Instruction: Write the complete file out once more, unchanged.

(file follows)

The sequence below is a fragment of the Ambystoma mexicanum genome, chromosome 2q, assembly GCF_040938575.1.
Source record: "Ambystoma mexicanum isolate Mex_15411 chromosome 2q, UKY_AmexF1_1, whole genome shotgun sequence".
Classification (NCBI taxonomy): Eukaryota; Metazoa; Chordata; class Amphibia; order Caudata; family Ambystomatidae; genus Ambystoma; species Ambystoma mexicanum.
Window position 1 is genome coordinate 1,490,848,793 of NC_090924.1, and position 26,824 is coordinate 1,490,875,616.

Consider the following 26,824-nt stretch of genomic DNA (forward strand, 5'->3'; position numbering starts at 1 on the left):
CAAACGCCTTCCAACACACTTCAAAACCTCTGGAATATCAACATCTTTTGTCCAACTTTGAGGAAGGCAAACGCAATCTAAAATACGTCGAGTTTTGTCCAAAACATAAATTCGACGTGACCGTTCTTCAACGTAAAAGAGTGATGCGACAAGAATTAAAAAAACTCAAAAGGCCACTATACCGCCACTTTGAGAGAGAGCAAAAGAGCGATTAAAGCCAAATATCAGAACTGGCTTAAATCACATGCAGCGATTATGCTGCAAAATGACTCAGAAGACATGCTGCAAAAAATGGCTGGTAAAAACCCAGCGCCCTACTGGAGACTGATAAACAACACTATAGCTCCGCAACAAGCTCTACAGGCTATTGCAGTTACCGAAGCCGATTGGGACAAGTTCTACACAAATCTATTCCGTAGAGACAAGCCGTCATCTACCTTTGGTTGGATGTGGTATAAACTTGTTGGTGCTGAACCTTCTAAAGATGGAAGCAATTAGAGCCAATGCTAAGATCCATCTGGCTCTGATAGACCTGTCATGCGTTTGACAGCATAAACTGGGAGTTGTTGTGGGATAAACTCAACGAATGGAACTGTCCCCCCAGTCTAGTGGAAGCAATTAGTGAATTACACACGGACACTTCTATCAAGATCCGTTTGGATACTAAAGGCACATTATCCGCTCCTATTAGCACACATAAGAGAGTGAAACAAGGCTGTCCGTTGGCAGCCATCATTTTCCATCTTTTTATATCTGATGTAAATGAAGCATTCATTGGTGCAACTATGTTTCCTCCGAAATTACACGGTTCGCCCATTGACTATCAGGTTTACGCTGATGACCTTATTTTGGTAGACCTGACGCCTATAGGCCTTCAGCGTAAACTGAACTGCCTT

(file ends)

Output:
The sequence below is a fragment of the Ambystoma mexicanum genome, chromosome 2q, assembly GCF_040938575.1.
Source record: "Ambystoma mexicanum isolate Mex_15411 chromosome 2q, UKY_AmexF1_1, whole genome shotgun sequence".
Classification (NCBI taxonomy): Eukaryota; Metazoa; Chordata; class Amphibia; order Caudata; family Ambystomatidae; genus Ambystoma; species Ambystoma mexicanum.
Window position 1 is genome coordinate 1,490,848,793 of NC_090924.1, and position 26,824 is coordinate 1,490,875,616.

Consider the following 26,824-nt stretch of genomic DNA (forward strand, 5'->3'; position numbering starts at 1 on the left):
CAAACGCCTTCCAACACACTTCAAAACCTCTGGAATATCAACATCTTTTGTCCAACTTTGAGGAAGGCAAACGCAATCTAAAATACGTCGAGTTTTGTCCAAAACATAAATTCGACGTGACCGTTCTTCAACGTAAAAGAGTGATGCGACAAGAATTAAAAAAACTCAAAAGGCCACTATACCGCCACTTTGAGAGAGAGCAAAAGAGCGATTAAAGCCAAATATCAGAACTGGCTTAAATCACATGCAGCGATTATGCTGCAAAATGACTCAGAAGACATGCTGCAAAAAATGGCTGGTAAAAACCCAGCGCCCTACTGGAGACTGATAAACAACACTATAGCTCCGCAACAAGCTCTACAGGCTATTGCAGTTACCGAAGCCGATTGGGACAAGTTCTACACAAATCTATTCCGTAGAGACAAGCCGTCATCTACCTTTGGTTGGATGTGGTATAAACTTGTTGGTGCTGAACCTTCTAAAGATGGAAGCAATTAGAGCCAATGCTAAGATCCATCTGGCTCTGATAGACCTGTCATGCGTTTGACAGCATAAACTGGGAGTTGTTGTGGGATAAACTCAACGAATGGAACTGTCCCCCCAGTCTAGTGGAAGCAATTAGTGAATTACACACGGACACTTCTATCAAGATCCGTTTGGATACTAAAGGCACATTATCCGCTCCTATTAGCACACATAAGAGAGTGAAACAAGGCTGTCCGTTGGCAGCCATCATTTTCCATCTTTTTATATCTGATGTAAATGAAGCATTCATTGGTGCAACTATGTTTCCTCCGAAATTACACGGTTCGCCCATTGACTATCAGGTTTACGCTGATGACCTTATTTTGGTAGACCTGACGCCTATAGGCCTTCAGCGTAAACTGAACTGCCTT